Dear Cloture Detective. What is the deal with the light on
top of the Capitol Building? I know it’s on every time Congress is in
session, but how long has this been going on?
Dear Curious George (my favorite kids book by the way),
The earliest example of the lantern being lit at the highest point of the Capitol dates back to the middle of the 19th Century. It was a “solar gas light” in a 6ft. wide lantern hung from a 100 foot pine mast that projected from the building’s lower original dome. This first light, implemented in 1847/1848, was designed by James Crutchet and it illuminated not only the Capitol, but the area around the building.
When the new/current dome was constructed between 1856 and 1866, the new gas lighted lantern was lit in 1865 under the direction of its installer Samuel Gardner. This lantern, or Tholos as it is referred to by then Architect of the Capitol Thomas Walter, was operated by 1867 by a specific electrician on staff. The Tholos is the painted cast-iron structure that stands beneath the Statue of Freedom. It is round, over 50 feet high, with 12 Corinthian columns and 12 windows, inspired by a type of Greek Temple. By 1910, the gas illumination was replaced by electricity.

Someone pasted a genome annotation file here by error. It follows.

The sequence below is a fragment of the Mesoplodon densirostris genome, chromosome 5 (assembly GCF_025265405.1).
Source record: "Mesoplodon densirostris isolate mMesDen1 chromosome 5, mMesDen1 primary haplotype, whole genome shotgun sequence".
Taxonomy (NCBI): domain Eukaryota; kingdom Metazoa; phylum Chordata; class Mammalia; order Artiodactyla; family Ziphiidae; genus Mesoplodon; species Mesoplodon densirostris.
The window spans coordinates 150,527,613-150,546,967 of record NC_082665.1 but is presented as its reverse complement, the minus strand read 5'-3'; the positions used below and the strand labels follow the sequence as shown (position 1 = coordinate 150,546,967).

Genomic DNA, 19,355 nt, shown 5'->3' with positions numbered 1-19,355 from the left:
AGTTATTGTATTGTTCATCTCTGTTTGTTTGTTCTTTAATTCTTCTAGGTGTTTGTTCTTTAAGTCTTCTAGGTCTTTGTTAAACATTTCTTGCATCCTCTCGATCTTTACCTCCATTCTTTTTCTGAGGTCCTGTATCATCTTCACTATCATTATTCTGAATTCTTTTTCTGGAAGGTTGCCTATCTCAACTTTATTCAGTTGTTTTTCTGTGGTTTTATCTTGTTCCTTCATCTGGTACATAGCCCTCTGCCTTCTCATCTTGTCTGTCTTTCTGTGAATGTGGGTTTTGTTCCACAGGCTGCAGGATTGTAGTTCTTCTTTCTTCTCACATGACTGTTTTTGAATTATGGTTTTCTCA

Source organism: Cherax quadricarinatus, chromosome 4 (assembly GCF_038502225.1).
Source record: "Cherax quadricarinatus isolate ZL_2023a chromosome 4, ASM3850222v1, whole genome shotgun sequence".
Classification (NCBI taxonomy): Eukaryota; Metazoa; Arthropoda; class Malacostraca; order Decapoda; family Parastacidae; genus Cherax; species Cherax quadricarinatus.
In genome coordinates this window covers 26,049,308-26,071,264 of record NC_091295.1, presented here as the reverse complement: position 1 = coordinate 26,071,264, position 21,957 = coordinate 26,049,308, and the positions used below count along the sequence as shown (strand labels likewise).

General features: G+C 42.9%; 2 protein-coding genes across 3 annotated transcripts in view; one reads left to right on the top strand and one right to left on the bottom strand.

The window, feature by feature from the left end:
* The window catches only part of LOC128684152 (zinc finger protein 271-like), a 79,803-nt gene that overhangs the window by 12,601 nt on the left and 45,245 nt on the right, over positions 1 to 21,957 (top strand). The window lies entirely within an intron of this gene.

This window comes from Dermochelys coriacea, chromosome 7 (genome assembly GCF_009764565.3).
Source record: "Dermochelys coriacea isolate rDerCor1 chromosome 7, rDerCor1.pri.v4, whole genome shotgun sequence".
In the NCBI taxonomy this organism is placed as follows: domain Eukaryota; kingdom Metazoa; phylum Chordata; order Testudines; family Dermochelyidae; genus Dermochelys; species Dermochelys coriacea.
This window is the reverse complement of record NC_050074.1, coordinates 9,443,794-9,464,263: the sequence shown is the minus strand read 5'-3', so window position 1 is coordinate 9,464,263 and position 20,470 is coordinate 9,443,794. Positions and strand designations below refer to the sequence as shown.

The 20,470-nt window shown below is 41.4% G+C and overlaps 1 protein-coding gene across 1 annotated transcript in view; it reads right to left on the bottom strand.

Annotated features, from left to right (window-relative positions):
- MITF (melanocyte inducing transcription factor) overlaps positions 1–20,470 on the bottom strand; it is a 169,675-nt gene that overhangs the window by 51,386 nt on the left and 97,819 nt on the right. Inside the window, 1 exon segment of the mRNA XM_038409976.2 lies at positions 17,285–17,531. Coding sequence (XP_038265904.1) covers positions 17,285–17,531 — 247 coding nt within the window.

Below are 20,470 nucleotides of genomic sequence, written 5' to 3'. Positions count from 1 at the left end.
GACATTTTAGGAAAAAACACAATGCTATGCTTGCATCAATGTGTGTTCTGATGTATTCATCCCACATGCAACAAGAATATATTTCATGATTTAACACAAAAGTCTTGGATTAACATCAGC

The Tholos itself was added and illuminated when the Congress was in night session and also to mark historic occasions, such as the end of the Civil War in 1865 and the lying in state of President James Garfield in 1881. Other special occasions included the March 3rd and 4th 1917 second inauguration of President Woodrow Wilson and during World War I to have it illuminated every night, August of 1917, to inspire patriotic sentiments of visitors and troops passing through the city.
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